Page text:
So far this month we've had - in no particular order - a plummeting oil price, a stronger USD, a submergent Rouble and Russian stockmarket, re-emergent political risk in the Eurozone in the shape of Greece, poor economic data from Germany, China and Japan, and worries over a more aggressive Fed stance on interest rates.
It's instructive that, as noted in this week's edition of "The Economist", the last time a number of these things were in similar alignment was shortly before the 1998 Emerging Markets crash. A strong USD, a strong US economy contrasting with weakness elsewhere, commodity price weakness, deflation in Japan, etc. The recent rally in US stockmarkets also has parallels in the market run up before the dotcom slump of late 2000, even if valuations today are not as stretched.
The one big difference this time round is that in reaction to the LTCM collapse of 1998, the typical central banker's response was to cut interest rates: not an option that's readily available this time round with interest rates hovering barely above zero in most developed economies.
Whilst we feel that this month at least, the sell-off looks overdone and should be bought back into, there is room for concern next year, and that the potential for mis-steps correspondingly greater. The core points on which to focus will be:
(1) US interest rates - On this we are more sanguine than we are on much else. The Fed has been every bit as consistent in its message about 'focusing on the data' as market commentators have been every bit as inconsistent in choosing to misinterpret that message. Yesterday's comments from Janet Yellen merely underscore more of the former - interest rates will remain low for a while and these will only change when the data does. Since lower oil prices and a stronger dollar are dis-inflationary by definition, the signs are that inflation will be held in check for the next 12 months or longer. Interest rate policy will therefore take this into account, by focusing on more of the same.
(2) Growth - Central banks in the Eurozone and Japan will have their work cut out for them in the face of politicians who talk a good game but seem unable to balance the need for stimulative policies with structural reforms. In Japan, much will rest on Prime Minister Abe finally getting to grips with the latter in the face of entrenched structures and opposition from various interest groups. In Europe it rests on the German government finally acknowledging that the Eurozone will cease to function if it does not give some of the peripheral nations some breathing space as they struggle to cope with high structural unemployment. The odds in favour of a return of the Eurozone crisis in 2015 look high.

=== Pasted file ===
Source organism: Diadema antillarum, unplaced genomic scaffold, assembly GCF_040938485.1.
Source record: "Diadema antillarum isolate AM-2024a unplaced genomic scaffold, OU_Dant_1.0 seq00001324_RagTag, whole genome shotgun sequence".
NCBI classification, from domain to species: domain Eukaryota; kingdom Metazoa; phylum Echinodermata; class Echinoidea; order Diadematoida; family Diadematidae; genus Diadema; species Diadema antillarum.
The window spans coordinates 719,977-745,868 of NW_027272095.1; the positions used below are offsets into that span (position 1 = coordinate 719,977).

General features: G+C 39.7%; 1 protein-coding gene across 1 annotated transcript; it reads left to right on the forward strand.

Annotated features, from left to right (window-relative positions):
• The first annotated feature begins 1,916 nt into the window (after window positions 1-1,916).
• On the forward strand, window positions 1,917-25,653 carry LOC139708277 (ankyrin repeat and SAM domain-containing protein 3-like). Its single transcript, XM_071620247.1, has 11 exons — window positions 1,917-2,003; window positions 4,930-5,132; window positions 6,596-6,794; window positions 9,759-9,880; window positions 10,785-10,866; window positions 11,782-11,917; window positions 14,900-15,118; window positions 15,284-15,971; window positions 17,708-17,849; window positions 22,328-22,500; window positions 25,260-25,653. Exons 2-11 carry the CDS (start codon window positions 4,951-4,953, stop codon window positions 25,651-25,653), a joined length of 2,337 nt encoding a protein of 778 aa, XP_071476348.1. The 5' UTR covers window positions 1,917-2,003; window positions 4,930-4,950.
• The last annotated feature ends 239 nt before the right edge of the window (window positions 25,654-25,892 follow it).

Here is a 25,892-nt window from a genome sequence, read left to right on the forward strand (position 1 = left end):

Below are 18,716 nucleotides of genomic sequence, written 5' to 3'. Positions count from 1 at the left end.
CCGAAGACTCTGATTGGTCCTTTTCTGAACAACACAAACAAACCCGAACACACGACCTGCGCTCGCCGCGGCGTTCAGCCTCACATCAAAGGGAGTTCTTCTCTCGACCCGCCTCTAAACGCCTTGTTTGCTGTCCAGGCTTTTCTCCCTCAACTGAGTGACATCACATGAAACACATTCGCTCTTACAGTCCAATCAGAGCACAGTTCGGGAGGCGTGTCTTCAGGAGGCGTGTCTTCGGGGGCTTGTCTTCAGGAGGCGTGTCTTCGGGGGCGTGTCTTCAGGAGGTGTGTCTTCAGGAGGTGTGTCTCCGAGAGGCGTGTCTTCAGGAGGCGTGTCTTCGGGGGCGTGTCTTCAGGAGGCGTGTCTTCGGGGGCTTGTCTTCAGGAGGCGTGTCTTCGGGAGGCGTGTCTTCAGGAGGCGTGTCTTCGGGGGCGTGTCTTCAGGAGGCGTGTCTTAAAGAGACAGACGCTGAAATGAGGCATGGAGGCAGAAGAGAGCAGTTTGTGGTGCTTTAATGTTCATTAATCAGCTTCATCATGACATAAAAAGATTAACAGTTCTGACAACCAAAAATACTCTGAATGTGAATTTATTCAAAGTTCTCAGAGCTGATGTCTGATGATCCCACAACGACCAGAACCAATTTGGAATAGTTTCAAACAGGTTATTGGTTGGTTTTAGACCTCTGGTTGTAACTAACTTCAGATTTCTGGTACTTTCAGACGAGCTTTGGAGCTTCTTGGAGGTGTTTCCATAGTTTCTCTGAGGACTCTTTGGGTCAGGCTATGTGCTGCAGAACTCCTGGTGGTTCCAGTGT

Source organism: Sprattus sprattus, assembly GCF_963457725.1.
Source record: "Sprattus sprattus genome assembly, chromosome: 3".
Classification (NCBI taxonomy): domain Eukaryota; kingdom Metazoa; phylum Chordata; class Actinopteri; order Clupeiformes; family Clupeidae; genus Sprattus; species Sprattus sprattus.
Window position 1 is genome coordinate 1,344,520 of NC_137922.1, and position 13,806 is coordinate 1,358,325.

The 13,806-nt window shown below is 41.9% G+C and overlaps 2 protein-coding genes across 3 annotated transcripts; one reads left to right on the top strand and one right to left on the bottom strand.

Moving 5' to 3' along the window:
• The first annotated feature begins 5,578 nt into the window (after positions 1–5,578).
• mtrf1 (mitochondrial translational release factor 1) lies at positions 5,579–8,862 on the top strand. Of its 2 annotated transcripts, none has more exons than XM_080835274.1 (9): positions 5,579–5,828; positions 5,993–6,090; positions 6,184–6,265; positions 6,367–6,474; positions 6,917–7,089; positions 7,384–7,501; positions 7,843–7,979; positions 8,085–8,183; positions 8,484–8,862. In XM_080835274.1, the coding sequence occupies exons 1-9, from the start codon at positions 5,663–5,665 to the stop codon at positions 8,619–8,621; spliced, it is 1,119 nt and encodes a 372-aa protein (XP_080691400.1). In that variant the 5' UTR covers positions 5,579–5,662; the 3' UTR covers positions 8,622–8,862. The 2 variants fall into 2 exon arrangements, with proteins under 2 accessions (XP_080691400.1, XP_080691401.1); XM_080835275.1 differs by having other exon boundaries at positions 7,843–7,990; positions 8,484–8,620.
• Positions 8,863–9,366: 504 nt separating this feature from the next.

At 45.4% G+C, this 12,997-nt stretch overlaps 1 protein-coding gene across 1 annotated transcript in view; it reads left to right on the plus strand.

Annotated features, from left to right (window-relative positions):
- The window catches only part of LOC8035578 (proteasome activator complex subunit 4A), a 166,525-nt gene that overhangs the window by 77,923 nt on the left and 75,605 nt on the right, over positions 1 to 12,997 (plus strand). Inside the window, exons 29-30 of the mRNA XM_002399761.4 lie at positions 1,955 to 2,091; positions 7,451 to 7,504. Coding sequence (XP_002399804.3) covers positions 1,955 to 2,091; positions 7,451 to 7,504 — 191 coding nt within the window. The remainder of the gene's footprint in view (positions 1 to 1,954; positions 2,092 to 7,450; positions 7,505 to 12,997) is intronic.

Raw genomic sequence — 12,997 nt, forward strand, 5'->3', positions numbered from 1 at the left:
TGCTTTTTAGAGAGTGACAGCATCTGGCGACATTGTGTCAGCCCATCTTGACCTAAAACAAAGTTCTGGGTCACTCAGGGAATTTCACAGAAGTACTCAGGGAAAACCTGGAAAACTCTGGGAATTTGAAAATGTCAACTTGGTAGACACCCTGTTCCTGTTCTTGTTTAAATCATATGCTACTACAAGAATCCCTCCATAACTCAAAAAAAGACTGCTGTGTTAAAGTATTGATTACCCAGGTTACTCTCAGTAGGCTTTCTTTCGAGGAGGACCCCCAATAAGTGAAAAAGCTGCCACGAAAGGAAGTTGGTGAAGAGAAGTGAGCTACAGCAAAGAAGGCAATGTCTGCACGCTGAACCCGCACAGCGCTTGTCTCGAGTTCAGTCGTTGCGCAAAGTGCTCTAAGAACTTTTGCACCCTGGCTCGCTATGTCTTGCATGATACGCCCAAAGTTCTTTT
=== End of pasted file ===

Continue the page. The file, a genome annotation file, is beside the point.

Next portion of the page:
(3) China - Unlike 1998, China will be a big swing factor for Emerging Markets in 2015. A sniff of easing has resulted in the local market in Shanghai surging by a 1/3rd since the beginning of October, but the benefits of such easing need to be reflected in improving data, which - so far - we have not seen.
(4) USD - The rise in the USD, if continued, will cause significant issues for many markets from Russian through to Brazil and foreign borrowings become more expensive to service and repay. Whilst the size of offshore borrowing is not as extreme as was the case in 1998, it still has the potential to cause problems.
(5) Geo-politics - This seems to be an example of a Rumsfeldian "known unknown". At what point, for instance does Vladimir Putin choose to either reverse course or double down in his so far fruitless confrontation with the West. History is replete with examples of leaders who, when pushed into a corner, react in extremis. There are however very few examples of leaders who recognise that costly mistakes have been made and that the only course is once of moderate compromise (largely because admissions of failure tend to be career ending). With the Eurozone economy in disarray, the opportunity for macro mischief making is high.
(6) Valuations - Global stockmarkets and the US market in particular - have benefited from a liquidity driven re-rating. Corporate share buy-backs have contributed to this. In 2015, we will arrive at a point at which the beef needs to be produced - on a global basis - and earnings from higher revenues need to start showing through. Whilst this seems likely to come through in the US, the position elsewhere is more difficult to predict.
(7) Oil prices - Lower oil prices are a positive for the major economies which are net consumers of oil, even if oil dependent producers such as Russia, Iran and Venezuela pay the price. However, the sharpness of the recent move will throw up risks in debt markets at a sovereign and corporate level which could likely bleed into other asset markets as risk appetites fall overall.
The net result of all the above is that we enter 2015 with a sense of much greater caution. Although low interest rates will remain in place and therefore continue providing support for markets on an opportunity cost basis (in this scenario equities remain the least unattractive option), it is clear that volatility will be much higher as a result of enhanced tail risks. Strong stomachs will be needed, and this will argue in favour of gradually increasing cash holdings to take advantage...
contact: +65 65577186
Find us on Facebook: http://www.facebook.com/JavelinWealth
Javelin Wealth Management supports the global microfinance philanthropy initiative www.kiva.org, the education charity, www.roomtoread.org, and the Singapore Children's Cancer Foundation, www.ccf.org.sg. New clients to the firm can nominate any or all of these charities for a donation we make on their behalf.